Social Security has 16 years left before benefit cuts begin, report says

Social Security now running a deficit; Medicare to hit insolvency three years earlier than projected

Social Security now running a deficit; Medicare to hit insolvency three years earlier than projected

Medicare and Social Security are running out of money more quickly than expected, officials said Tuesday.

Social Security this year will spend more than it takes in, the program's trustees said in a new report Tuesday that signals the official beginning of the program's slide into insolvency.

Government trustees reported that a combination of rising costs and an aging population cut the life expectancy of Medicare's trust fund to just 8 years. As for Social Security, proposed reform includes slowing the program's growth by determining benefits based on prices rather than wages and making significant cuts to the Social Security Disability Insurance and Supplemental Security Income program, which is plagued with fraud.

The report says the other trust fund, which covers Medicare Parts B and D, is expected to be financed through the next 10 years and beyond. The program's reserves are expected to be depleted in 2034, according to the trustees report, the same projection as previous year.

Still, tax collections would be sufficient to pay about three-fourths of promised benefits for a half-century.

US Treasury Secretary Steven Mnuchin, who also serves as a trustee for both programs, admitted there were "long-term issues", but dismissed concerns about the programs' future solvency.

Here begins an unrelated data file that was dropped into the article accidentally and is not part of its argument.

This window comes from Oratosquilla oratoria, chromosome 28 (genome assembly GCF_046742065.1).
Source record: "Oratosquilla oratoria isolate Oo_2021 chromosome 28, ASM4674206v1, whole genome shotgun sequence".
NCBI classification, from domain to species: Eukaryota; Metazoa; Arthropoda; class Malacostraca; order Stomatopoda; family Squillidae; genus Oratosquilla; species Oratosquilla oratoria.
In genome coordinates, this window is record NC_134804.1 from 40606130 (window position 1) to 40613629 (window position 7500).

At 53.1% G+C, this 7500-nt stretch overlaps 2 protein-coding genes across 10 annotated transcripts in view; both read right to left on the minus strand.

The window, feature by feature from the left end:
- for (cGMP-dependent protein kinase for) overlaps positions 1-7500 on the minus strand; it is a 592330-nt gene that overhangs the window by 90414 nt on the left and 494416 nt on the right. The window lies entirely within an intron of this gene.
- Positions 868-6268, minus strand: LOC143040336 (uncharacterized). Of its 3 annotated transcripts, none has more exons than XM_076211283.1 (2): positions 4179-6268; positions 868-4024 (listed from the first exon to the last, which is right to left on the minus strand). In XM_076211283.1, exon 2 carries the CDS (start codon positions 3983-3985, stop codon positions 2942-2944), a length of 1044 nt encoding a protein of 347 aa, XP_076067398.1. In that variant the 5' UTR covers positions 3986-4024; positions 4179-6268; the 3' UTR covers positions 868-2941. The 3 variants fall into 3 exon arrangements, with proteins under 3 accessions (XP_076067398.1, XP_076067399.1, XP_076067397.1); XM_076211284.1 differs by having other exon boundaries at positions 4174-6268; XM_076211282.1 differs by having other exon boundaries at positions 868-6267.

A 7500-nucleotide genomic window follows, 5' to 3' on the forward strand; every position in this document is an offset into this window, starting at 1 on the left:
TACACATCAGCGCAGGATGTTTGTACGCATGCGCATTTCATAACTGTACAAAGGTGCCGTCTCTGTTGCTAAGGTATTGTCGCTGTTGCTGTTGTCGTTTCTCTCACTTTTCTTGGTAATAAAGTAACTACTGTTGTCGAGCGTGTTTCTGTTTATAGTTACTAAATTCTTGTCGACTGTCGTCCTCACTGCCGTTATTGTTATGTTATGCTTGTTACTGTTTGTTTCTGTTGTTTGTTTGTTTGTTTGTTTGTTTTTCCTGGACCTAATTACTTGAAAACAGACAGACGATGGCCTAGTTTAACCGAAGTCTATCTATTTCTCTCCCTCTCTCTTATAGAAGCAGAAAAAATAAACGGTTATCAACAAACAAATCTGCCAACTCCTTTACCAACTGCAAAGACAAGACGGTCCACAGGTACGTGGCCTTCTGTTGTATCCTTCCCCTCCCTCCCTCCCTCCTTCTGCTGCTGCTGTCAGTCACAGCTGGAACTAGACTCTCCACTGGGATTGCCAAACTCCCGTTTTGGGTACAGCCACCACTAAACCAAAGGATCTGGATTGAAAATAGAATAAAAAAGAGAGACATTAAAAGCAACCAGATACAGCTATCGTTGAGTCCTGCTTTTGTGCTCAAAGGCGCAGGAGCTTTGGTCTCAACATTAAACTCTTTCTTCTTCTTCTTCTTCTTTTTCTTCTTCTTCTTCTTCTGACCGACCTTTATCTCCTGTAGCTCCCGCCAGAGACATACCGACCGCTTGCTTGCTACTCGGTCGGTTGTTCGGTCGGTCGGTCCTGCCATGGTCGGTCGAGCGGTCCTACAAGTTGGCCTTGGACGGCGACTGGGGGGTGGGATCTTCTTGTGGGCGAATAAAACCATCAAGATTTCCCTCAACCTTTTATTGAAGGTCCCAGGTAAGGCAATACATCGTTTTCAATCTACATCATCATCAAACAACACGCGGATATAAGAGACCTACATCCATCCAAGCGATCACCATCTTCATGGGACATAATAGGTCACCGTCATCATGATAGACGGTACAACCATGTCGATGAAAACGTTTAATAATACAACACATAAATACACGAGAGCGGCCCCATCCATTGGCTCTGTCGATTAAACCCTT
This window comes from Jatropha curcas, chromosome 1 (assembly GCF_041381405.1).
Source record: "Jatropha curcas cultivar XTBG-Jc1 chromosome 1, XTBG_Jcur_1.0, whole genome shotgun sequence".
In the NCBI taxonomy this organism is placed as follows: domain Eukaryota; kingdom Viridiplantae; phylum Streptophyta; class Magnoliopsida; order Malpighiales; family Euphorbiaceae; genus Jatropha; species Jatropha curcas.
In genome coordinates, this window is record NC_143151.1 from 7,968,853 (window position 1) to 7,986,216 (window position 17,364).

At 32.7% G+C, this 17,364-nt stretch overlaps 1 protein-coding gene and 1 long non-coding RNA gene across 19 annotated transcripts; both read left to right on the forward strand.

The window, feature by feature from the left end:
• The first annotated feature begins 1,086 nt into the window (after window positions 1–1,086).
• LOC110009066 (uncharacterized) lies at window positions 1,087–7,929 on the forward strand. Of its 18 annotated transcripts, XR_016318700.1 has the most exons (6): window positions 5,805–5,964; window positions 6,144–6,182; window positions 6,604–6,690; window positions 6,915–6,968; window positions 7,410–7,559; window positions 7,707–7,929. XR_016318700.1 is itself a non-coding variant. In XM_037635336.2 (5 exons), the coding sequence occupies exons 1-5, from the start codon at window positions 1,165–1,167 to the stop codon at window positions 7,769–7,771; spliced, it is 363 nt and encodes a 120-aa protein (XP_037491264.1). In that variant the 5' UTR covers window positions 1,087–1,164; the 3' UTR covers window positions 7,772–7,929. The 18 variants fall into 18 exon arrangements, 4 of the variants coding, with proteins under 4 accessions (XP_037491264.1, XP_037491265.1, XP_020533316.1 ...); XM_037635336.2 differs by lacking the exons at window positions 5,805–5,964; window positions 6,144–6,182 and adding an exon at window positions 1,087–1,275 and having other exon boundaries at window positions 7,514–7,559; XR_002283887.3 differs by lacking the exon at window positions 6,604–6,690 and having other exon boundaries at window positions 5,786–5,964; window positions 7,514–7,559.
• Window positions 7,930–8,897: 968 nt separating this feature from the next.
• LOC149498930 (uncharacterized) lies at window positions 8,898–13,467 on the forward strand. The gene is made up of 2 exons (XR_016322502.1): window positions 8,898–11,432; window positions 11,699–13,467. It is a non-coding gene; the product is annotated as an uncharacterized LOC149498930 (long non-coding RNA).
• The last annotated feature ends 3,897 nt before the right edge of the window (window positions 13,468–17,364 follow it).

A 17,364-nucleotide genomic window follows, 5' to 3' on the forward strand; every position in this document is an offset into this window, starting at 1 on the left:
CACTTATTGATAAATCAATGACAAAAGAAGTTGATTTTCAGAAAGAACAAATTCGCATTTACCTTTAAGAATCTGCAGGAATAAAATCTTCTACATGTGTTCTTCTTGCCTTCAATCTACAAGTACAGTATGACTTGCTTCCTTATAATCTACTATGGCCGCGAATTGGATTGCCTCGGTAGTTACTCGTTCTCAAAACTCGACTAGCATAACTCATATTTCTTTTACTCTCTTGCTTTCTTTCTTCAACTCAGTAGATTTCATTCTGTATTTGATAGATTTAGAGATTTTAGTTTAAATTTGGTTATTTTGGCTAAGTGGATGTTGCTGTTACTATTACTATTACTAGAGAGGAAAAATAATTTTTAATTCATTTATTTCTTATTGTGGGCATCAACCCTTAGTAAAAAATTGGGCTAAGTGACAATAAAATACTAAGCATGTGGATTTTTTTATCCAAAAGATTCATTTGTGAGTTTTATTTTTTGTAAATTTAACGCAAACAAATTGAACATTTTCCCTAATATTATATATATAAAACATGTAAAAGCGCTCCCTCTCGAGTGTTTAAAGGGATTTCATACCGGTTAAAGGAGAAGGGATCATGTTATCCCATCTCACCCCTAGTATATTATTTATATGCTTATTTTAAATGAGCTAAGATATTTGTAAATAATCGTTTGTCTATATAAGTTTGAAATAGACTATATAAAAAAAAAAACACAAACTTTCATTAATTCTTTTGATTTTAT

Despite the word "depletion", the trust fund will still be able to pay beneficiaries about three-quarters of their scheduled benefits after 2034.

However, as now projected, it is highly unlikely that economic growth absent larger reforms could solve the programs' huge budget quagmire.

Both the cost-of-living increase and the Medicare outpatient premium are not officially determined until later in the year, and the initial projections can change. During the same period, about 62 million people received benefits, including retired and disabled workers, their eligible family members and survivors of deceased workers. Social Security and Medicare account for 42% of all federal spending. But when interest income is excluded from the equation, program costs exceed income throughout the 75-year projection period.

Social Security paid more than $941 billion in benefits past year.

President Donald Trump says he won't cut Social Security or Medicare, but hasn't offered a rescue plan for the long run.

Medicare spending as a percentage of gross domestic product totaled 3.7 percent in 2017, and the trustees project it will increase to at least 6.2 percent by 2092.

Recommended News

We are pleased to provide this opportunity to share information, experiences and observations about what's in the news.
Some of the comments may be reprinted elsewhere in the site or in the newspaper.
Thank you for taking the time to offer your thoughts.